Well, Mr. CEO, maybe you should hire someone you can trust will get the work done regardless. If you don’t trust they’re actually getting the job done, no matter where they are physically located, you hired the wrong person.

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Did I say that?

One problem with companies that don’t allow flexibility is that they won’t attract new, younger employees. Younger generations are more concerned about mental health, usually function better as multitaskers, and thrive in a work from home environment because that’s what they’re used to. Think about it. What is college like? You schedule your own classes. You usually study PowerPoints and read chapters on your own time. Then you go to class for an hour to reiterate those lessons, and they give you homework. Where do you usually do the homework? Home. Or somewhere on campus. You aren’t sitting in a room for 8 hours a day unless you choose to. We aren’t trained for office life. We’re trained to have class (or meetings in the real world) and then go back to our own schedule and get our work done on our own time. Only to graduate and ironically be put on someone else’s schedule. It doesn’t make much sense.

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Everyone works and manages differently

And that’s the main point. Companies need to start respecting that idea more often. Without accepting this, and continuing to force your workers to work a strict schedule in their boring cubicle, you will keep your employees from working to their highest potential and high turnover rates will result from the high amounts of stress. If anything, a work from home option should be available when needed. It shouldn’t be: I’m sick and out of sick leave so I have to go to work and get everyone else sick. It snowed and I have to use leave to pick my kids up. I’d like to volunteer and coach my kid’s baseball team, but I will have to come in at 5am to make up the hours I’ll miss to make it to practice by 6pm. It should be hey, I’m going to get this done from home today so I can focus on getting better, so I can pick up my kids on time, so I can make a difference by coaching young children. As long you get the work done that you’re expected to, and show up to meetings when you’re expected to, there should never be an issue with this type of working environment. Hell, there was a time that I got more done at home with the flu for a week than I did at the office. I got to nap when I needed, still got my work done, and didn’t pass the flu around the office. It was a win for everyone.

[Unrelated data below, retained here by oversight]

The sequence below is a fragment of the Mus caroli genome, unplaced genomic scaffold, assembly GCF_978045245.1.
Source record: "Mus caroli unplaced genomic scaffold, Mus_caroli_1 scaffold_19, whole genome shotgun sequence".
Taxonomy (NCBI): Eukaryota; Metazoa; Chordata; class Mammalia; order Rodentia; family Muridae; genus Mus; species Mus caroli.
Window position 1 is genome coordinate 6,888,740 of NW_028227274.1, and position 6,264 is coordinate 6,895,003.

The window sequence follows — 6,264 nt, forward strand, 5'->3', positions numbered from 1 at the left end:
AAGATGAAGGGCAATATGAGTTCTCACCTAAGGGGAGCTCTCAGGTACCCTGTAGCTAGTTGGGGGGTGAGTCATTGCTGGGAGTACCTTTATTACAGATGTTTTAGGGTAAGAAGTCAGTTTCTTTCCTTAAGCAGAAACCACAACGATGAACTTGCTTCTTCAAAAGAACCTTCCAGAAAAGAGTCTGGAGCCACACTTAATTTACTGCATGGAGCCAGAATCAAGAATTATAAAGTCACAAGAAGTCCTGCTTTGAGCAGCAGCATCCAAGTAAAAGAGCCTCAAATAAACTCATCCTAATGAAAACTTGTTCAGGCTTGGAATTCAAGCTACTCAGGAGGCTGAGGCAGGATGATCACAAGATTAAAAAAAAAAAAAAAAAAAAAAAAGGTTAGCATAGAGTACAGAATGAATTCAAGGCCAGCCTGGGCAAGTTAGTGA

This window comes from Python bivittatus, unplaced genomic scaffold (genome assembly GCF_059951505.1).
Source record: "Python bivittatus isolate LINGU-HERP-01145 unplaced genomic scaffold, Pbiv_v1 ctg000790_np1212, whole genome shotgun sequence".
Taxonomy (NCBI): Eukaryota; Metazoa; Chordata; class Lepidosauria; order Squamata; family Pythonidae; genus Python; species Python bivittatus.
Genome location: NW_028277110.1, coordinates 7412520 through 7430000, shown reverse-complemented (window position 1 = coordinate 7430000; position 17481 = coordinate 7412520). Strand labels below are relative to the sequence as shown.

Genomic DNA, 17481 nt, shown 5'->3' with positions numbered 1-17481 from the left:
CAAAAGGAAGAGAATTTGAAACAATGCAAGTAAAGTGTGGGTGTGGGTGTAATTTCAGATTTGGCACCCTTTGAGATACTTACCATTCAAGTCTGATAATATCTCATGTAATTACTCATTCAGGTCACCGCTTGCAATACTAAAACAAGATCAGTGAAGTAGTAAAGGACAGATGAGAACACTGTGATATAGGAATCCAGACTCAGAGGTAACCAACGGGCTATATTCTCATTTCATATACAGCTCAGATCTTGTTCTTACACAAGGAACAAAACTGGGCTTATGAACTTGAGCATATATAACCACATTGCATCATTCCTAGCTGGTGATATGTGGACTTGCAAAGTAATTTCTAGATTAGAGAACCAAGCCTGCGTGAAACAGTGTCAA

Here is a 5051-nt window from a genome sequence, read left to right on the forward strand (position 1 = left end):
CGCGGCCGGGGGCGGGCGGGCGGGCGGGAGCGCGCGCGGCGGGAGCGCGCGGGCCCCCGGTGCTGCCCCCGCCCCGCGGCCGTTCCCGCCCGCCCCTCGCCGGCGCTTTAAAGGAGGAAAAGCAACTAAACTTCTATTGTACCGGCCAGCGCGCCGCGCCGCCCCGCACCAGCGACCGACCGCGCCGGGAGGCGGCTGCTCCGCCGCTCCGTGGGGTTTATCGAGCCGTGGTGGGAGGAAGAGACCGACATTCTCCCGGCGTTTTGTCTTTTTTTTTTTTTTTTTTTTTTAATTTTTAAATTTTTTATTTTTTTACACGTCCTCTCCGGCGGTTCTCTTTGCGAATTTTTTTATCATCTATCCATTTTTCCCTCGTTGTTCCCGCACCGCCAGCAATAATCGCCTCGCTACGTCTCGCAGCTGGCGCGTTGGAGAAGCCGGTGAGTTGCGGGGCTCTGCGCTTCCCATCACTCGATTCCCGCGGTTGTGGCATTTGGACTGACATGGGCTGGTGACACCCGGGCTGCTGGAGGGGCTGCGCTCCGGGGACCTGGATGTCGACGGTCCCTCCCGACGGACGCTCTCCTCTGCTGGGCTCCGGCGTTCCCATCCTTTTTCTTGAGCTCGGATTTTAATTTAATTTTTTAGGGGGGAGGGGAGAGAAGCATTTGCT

Flexibility is important in our fast paced, technology-based world.

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The companies who don’t start adapting to this, will continue to attract workers that aren’t working to their full potential. Or they will get those hard workers, but they won’t stick around long because of the lack of flexibility.

As they say, if you continue to do the same thing, you will get the same result. You have to make a change in order to see a change. Do you have huge turnover, or generally unhappy employees? Then maybe you should test one of these working methods out. Heck, even if your company is doing great, it could be doing better if you try something different. And you can always go back to your old ways if you don’t see the same results as Barnes and his company did.

PS: if we’re being honest…

How do you think I got this whole website done? I’m a hard worker and I get my work done quickly and thus I usually have a few free hours at work stuck in my cubicle. I use this rare spare time to create these things. Otherwise, I go home after work around 6pm, take care of the dog, cook dinner, shower, clean the house, and go to bed so I still get a solid 8-10 hours of sleep at night. I don’t even have kids yet! Imagine the lack of time I’d have then. I honestly don’t know how parents do it. But that’s a blog for another day.

There’s no room to do this kind of stuff unless I lose sleep or do some while I’m stuck at work. And loss of sleep is just another way to stress yourself out, so work it is. Oh, and if you’re wondering when I work out, it’s during my lunch break. I go to the gym for an hour instead of stuffing my face and gossiping with people in our monotonous office lunch room.

But guess what? I’m still getting all of my tasks done, I’m still getting paid the same, and you had no idea I wasn’t even doing work for your company. So, really, it’s the same as me not being in the office. So let me go home dude. Not all of us hate our home lives like some of you old CEO’s who have pissed all your wives off by working too much….how ironic.

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Disclaimer: I mean no harm to any CEO or business owner. Just a joke. But in all seriousness, everyone needs to try it. The old 9-5 is out, and happier employees are in.